TOM REED, football coach at North Carolina State : "You can have all the resources you want, but if it isn't made clear by the head coach that you're there to obtain a degree, to enhance the quality of your life . . . that quality of life is going to depend on that experience that you've had. You have to establish that football is an enriching experience to your educational experience.
"To do that, I can't stand in front of a team meeting and say that, because it's just going to become educational rhetoric. It won't mean anything. So what I do is set six weeks aside to have conferences with players pretty much involving academics, and three of those weeks come directly after the season ends, and I don't leave my office to go recruiting."
DEAN SMITH, basketball coach, University of North Carolina : "Presidents can tell you how to vote. Athletic directors will vote no for anything that will cost you money, even if it's better for the student-athlete."
MIKE KRZYZEWSKI, basketball coach, Duke University : "What is happening now is that we spend so much time recruiting. It takes us away from the kids here at school. You're always chasing somebody else. Right away, at the beginning of a school year, September is your busiest recruiting month. It's also the first month of school. During the season, when you can go out and evaluate players, well, the players you should most be evaluating are your own . . .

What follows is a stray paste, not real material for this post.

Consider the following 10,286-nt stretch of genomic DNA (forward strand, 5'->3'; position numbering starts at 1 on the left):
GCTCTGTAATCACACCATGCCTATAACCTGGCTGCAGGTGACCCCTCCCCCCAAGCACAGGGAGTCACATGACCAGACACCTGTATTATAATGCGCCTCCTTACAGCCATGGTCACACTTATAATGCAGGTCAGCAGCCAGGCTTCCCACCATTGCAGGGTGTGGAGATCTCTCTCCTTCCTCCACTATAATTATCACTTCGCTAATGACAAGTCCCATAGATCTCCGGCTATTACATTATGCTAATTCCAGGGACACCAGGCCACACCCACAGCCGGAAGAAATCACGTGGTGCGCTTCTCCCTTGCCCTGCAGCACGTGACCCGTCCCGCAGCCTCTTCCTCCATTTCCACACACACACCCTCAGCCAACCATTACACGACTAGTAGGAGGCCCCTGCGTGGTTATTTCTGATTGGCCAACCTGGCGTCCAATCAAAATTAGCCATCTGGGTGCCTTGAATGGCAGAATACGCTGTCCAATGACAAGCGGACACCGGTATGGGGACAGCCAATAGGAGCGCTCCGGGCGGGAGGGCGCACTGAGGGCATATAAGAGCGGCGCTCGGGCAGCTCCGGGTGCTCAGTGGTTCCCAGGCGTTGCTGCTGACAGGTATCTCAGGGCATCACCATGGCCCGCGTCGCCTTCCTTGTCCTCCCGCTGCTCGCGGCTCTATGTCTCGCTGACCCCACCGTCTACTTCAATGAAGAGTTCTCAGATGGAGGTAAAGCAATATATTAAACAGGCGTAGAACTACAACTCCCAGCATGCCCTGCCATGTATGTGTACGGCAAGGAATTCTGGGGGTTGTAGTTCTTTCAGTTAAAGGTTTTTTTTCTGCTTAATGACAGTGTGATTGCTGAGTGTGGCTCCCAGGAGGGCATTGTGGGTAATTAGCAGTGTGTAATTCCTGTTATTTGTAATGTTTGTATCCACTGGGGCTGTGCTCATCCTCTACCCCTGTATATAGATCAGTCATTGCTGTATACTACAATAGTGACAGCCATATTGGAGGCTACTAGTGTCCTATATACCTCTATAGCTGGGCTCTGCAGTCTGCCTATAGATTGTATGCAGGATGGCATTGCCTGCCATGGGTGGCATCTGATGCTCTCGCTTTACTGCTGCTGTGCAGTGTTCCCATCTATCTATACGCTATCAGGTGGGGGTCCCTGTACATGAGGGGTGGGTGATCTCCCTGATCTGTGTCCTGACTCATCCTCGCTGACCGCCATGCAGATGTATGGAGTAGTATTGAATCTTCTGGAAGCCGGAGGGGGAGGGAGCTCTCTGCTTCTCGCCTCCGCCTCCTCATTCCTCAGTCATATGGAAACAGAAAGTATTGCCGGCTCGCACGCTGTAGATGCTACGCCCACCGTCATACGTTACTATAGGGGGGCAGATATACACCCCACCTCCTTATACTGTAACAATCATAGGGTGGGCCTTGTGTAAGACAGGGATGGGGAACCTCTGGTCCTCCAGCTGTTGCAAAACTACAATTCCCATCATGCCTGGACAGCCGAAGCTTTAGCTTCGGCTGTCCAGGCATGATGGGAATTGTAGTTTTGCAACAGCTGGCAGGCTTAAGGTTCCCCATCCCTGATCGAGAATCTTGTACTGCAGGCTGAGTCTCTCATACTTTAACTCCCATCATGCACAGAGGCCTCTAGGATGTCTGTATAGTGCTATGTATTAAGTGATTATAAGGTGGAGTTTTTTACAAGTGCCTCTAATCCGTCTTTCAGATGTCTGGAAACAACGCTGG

"I don't think we're encountering any super unnatural problems here. Twenty years ago, there were problems. There have been cheating scandals and things like that throughout, during different time periods. During the '40s and '50s, one of the biggest scandals was not letting blacks play. We've come a long way. The thing right now is that we have to recognize there is more pressure on the student-athlete. He's exposed more. There are more distractions. He's a bigger target. How can we help him? That's what I'd like to focus on . . . Hopefully, all of us are recruiting young men who we think can graduate. Otherwise, we're a bunch of pimps . . . and we're just using these kids."
STAN MORRISON, basketball coach, University of Southern California : "If you put a kid in an environment and give him stroking in something other than a jump shot, he can find out there's something exciting happening in the classroom, and can get turned on to it . . . I've told my players the greatest pressure is not to shoot a free throw in front of 20,000 screaming fans. There's nothing like standing up and making an oral presentation before 20 other people in a classroom, and you're not equipped."